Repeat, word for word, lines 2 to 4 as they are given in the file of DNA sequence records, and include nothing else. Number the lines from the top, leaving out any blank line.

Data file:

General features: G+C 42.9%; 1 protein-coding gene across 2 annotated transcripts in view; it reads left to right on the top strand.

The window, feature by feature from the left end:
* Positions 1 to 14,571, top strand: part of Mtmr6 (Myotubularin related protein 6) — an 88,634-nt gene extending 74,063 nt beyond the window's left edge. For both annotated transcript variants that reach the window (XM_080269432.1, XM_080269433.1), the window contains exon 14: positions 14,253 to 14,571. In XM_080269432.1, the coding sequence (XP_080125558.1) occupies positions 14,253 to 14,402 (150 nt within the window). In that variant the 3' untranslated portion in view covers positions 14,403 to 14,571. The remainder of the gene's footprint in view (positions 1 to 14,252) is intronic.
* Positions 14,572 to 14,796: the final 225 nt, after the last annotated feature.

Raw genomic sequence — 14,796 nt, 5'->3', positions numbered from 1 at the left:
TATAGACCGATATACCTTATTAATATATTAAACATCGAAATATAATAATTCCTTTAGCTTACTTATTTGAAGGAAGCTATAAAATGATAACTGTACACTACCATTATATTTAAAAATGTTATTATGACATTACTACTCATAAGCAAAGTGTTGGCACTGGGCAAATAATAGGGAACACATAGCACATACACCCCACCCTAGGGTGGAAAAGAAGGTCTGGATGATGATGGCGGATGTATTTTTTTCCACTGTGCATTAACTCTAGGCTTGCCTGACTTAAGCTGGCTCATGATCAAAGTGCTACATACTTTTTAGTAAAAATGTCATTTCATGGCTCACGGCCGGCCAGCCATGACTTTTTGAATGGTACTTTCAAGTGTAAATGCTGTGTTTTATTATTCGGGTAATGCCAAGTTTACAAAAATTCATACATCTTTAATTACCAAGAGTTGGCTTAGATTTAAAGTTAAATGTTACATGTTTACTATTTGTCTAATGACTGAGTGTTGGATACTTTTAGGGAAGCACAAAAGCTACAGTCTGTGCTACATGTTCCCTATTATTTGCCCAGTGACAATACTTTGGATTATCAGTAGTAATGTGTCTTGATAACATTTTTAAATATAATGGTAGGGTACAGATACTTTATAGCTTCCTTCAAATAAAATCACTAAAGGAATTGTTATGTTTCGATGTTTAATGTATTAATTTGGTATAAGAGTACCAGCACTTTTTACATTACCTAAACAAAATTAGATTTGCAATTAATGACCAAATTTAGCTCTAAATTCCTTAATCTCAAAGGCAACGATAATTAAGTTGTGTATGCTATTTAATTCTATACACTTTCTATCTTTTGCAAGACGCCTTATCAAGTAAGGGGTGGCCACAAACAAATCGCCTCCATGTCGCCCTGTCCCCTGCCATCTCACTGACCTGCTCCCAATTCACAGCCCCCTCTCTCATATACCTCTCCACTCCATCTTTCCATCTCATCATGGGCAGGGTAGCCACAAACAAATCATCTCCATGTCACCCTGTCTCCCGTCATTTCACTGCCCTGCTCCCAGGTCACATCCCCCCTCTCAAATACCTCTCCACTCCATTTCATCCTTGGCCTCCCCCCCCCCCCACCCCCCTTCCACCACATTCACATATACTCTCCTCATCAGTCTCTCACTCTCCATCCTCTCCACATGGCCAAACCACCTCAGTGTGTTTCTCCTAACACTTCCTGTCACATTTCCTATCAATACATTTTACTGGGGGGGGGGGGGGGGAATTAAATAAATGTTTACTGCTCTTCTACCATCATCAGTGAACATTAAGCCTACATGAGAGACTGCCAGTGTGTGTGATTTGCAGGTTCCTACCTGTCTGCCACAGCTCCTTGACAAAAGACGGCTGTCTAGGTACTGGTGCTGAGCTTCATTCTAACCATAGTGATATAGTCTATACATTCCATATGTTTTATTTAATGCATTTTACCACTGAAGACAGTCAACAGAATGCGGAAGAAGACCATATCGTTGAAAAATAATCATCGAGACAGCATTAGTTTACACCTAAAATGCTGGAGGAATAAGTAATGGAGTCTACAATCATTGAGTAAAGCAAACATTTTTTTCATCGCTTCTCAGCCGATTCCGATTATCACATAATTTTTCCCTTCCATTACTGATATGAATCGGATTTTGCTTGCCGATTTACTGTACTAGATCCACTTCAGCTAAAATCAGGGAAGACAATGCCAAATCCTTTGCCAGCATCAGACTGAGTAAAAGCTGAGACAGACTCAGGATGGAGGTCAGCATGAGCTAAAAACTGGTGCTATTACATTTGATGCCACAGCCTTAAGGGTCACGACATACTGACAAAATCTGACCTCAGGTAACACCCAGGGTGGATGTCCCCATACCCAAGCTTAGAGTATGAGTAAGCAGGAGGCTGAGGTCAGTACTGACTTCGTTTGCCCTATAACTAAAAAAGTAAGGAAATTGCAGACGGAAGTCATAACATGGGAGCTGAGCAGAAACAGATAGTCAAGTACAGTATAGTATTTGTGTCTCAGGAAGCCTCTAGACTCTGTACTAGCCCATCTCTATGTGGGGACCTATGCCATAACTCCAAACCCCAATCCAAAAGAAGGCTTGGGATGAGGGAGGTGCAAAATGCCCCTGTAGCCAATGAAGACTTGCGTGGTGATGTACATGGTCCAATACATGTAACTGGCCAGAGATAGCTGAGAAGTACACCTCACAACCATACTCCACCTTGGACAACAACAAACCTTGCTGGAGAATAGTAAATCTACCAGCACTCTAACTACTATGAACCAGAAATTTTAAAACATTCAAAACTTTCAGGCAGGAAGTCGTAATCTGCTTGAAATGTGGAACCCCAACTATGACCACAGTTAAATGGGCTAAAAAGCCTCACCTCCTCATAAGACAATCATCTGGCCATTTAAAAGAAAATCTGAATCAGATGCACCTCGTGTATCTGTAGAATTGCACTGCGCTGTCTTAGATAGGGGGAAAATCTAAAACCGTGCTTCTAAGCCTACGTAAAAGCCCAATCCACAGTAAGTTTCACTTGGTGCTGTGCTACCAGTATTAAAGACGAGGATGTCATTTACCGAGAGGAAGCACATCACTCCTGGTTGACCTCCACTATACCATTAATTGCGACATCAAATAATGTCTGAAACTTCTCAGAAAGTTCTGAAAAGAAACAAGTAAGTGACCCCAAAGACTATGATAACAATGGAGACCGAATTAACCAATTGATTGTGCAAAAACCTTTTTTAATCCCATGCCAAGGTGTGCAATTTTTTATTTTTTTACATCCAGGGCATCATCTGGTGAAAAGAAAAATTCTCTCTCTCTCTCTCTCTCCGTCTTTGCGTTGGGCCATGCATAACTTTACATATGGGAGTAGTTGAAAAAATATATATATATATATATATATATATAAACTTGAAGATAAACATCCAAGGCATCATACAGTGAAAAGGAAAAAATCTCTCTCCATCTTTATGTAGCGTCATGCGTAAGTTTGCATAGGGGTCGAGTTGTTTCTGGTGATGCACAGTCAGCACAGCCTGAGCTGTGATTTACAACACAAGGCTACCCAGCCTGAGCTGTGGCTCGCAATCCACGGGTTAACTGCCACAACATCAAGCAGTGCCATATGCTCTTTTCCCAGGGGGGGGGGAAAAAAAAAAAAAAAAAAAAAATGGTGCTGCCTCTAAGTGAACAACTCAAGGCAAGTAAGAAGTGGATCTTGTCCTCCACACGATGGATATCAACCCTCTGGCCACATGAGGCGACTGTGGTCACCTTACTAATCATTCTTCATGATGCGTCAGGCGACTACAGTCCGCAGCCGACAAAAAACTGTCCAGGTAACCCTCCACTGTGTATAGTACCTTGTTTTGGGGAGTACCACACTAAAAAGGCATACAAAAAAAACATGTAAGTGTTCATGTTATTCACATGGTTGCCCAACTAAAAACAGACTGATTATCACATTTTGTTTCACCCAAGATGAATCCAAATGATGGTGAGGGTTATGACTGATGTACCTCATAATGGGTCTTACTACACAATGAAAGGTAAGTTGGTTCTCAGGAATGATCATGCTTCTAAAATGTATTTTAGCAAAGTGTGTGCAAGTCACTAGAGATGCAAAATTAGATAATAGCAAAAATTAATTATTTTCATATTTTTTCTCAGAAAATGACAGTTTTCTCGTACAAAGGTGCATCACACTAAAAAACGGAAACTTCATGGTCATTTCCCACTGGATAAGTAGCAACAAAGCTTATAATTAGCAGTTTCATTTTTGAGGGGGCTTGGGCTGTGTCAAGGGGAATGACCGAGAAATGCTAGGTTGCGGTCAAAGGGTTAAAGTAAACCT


The window, feature by feature from the left end:
* Positions 1 to 14,571, top strand: part of Mtmr6 (Myotubularin related protein 6) — an 88,634-nt gene extending 74,063 nt beyond the window's left edge. For both annotated transcript variants that reach the window (XM_080269432.1, XM_080269433.1), the window contains exon 14: positions 14,253 to 14,571. In XM_080269432.1, the coding sequence (XP_080125558.1) occupies positions 14,253 to 14,402 (150 nt within the window). In that variant the 3' untranslated portion in view covers positions 14,403 to 14,571. The remainder of the gene's footprint in view (positions 1 to 14,252) is intronic.
* Positions 14,572 to 14,796: the final 225 nt, after the last annotated feature.